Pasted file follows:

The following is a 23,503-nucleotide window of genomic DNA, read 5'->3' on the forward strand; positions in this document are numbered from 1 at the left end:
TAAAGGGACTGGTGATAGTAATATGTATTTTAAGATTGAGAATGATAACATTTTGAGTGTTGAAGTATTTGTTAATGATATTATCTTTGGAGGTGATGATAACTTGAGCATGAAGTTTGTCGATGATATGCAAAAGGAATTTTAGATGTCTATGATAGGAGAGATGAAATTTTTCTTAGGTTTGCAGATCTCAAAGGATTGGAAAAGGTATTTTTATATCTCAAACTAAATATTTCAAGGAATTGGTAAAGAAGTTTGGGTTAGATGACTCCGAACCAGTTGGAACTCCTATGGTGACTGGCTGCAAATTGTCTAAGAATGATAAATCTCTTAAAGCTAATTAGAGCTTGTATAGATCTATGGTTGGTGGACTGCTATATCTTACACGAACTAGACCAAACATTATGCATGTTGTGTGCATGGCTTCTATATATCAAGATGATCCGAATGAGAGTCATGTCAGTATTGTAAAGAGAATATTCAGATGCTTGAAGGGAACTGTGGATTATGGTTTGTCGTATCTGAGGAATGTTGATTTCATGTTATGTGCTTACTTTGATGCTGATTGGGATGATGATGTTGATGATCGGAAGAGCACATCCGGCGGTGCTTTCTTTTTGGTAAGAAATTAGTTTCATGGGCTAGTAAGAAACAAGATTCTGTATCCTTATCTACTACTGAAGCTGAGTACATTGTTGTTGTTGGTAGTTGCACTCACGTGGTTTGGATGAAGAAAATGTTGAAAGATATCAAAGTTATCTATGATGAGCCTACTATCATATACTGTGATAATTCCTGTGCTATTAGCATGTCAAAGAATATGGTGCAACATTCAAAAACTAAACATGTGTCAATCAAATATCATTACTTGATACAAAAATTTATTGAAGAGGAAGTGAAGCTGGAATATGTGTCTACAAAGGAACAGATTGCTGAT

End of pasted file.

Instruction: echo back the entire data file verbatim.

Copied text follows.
The following is a 23,503-nucleotide window of genomic DNA, read 5'->3' on the forward strand; positions in this document are numbered from 1 at the left end:
TAAAGGGACTGGTGATAGTAATATGTATTTTAAGATTGAGAATGATAACATTTTGAGTGTTGAAGTATTTGTTAATGATATTATCTTTGGAGGTGATGATAACTTGAGCATGAAGTTTGTCGATGATATGCAAAAGGAATTTTAGATGTCTATGATAGGAGAGATGAAATTTTTCTTAGGTTTGCAGATCTCAAAGGATTGGAAAAGGTATTTTTATATCTCAAACTAAATATTTCAAGGAATTGGTAAAGAAGTTTGGGTTAGATGACTCCGAACCAGTTGGAACTCCTATGGTGACTGGCTGCAAATTGTCTAAGAATGATAAATCTCTTAAAGCTAATTAGAGCTTGTATAGATCTATGGTTGGTGGACTGCTATATCTTACACGAACTAGACCAAACATTATGCATGTTGTGTGCATGGCTTCTATATATCAAGATGATCCGAATGAGAGTCATGTCAGTATTGTAAAGAGAATATTCAGATGCTTGAAGGGAACTGTGGATTATGGTTTGTCGTATCTGAGGAATGTTGATTTCATGTTATGTGCTTACTTTGATGCTGATTGGGATGATGATGTTGATGATCGGAAGAGCACATCCGGCGGTGCTTTCTTTTTGGTAAGAAATTAGTTTCATGGGCTAGTAAGAAACAAGATTCTGTATCCTTATCTACTACTGAAGCTGAGTACATTGTTGTTGTTGGTAGTTGCACTCACGTGGTTTGGATGAAGAAAATGTTGAAAGATATCAAAGTTATCTATGATGAGCCTACTATCATATACTGTGATAATTCCTGTGCTATTAGCATGTCAAAGAATATGGTGCAACATTCAAAAACTAAACATGTGTCAATCAAATATCATTACTTGATACAAAAATTTATTGAAGAGGAAGTGAAGCTGGAATATGTGTCTACAAAGGAACAGATTGCTGAT